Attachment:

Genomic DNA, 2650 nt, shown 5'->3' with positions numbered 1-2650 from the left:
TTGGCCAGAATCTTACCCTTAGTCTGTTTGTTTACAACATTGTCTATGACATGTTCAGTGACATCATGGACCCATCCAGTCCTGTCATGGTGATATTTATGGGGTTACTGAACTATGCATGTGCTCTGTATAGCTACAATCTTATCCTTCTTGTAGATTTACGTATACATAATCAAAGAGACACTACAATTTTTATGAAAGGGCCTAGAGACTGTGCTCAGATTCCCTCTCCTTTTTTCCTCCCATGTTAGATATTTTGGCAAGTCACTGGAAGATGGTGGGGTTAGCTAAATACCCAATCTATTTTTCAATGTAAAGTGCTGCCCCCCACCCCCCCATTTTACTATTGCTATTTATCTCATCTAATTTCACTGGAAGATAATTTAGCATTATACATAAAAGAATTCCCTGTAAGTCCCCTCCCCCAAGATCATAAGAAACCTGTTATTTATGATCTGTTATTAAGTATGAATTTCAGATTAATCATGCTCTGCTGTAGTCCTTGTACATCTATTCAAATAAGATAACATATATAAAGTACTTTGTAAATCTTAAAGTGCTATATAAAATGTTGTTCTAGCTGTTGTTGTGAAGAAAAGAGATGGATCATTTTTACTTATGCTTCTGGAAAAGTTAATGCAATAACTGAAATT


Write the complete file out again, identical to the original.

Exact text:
Genomic DNA, 2650 nt, shown 5'->3' with positions numbered 1-2650 from the left:
TTGGCCAGAATCTTACCCTTAGTCTGTTTGTTTACAACATTGTCTATGACATGTTCAGTGACATCATGGACCCATCCAGTCCTGTCATGGTGATATTTATGGGGTTACTGAACTATGCATGTGCTCTGTATAGCTACAATCTTATCCTTCTTGTAGATTTACGTATACATAATCAAAGAGACACTACAATTTTTATGAAAGGGCCTAGAGACTGTGCTCAGATTCCCTCTCCTTTTTTCCTCCCATGTTAGATATTTTGGCAAGTCACTGGAAGATGGTGGGGTTAGCTAAATACCCAATCTATTTTTCAATGTAAAGTGCTGCCCCCCACCCCCCCATTTTACTATTGCTATTTATCTCATCTAATTTCACTGGAAGATAATTTAGCATTATACATAAAAGAATTCCCTGTAAGTCCCCTCCCCCAAGATCATAAGAAACCTGTTATTTATGATCTGTTATTAAGTATGAATTTCAGATTAATCATGCTCTGCTGTAGTCCTTGTACATCTATTCAAATAAGATAACATATATAAAGTACTTTGTAAATCTTAAAGTGCTATATAAAATGTTGTTCTAGCTGTTGTTGTGAAGAAAAGAGATGGATCATTTTTACTTATGCTTCTGGAAAAGTTAATGCAATAACTGAAATT